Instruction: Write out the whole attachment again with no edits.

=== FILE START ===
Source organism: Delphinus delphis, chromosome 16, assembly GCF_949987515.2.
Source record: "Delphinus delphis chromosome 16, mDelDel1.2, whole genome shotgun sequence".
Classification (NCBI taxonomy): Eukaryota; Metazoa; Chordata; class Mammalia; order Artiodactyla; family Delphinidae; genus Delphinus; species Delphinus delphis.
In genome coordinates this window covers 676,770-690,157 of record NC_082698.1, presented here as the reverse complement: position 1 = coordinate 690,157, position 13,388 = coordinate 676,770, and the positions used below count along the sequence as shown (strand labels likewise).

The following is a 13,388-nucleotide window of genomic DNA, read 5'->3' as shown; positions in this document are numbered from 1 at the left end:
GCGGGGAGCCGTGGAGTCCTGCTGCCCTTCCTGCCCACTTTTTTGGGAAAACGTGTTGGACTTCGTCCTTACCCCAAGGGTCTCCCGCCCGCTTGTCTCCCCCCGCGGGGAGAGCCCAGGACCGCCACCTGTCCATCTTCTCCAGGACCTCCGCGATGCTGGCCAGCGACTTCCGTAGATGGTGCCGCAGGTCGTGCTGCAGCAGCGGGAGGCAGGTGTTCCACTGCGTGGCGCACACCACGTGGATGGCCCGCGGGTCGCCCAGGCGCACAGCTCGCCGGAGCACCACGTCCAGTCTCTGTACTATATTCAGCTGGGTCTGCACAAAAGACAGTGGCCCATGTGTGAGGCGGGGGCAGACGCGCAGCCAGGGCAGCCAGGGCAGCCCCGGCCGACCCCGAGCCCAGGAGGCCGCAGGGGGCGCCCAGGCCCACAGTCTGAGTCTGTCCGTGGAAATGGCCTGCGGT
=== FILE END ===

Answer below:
Source organism: Delphinus delphis, chromosome 16, assembly GCF_949987515.2.
Source record: "Delphinus delphis chromosome 16, mDelDel1.2, whole genome shotgun sequence".
Classification (NCBI taxonomy): Eukaryota; Metazoa; Chordata; class Mammalia; order Artiodactyla; family Delphinidae; genus Delphinus; species Delphinus delphis.
In genome coordinates this window covers 676,770-690,157 of record NC_082698.1, presented here as the reverse complement: position 1 = coordinate 690,157, position 13,388 = coordinate 676,770, and the positions used below count along the sequence as shown (strand labels likewise).

The following is a 13,388-nucleotide window of genomic DNA, read 5'->3' as shown; positions in this document are numbered from 1 at the left end:
GCGGGGAGCCGTGGAGTCCTGCTGCCCTTCCTGCCCACTTTTTTGGGAAAACGTGTTGGACTTCGTCCTTACCCCAAGGGTCTCCCGCCCGCTTGTCTCCCCCCGCGGGGAGAGCCCAGGACCGCCACCTGTCCATCTTCTCCAGGACCTCCGCGATGCTGGCCAGCGACTTCCGTAGATGGTGCCGCAGGTCGTGCTGCAGCAGCGGGAGGCAGGTGTTCCACTGCGTGGCGCACACCACGTGGATGGCCCGCGGGTCGCCCAGGCGCACAGCTCGCCGGAGCACCACGTCCAGTCTCTGTACTATATTCAGCTGGGTCTGCACAAAAGACAGTGGCCCATGTGTGAGGCGGGGGCAGACGCGCAGCCAGGGCAGCCAGGGCAGCCCCGGCCGACCCCGAGCCCAGGAGGCCGCAGGGGGCGCCCAGGCCCACAGTCTGAGTCTGTCCGTGGAAATGGCCTGCGGT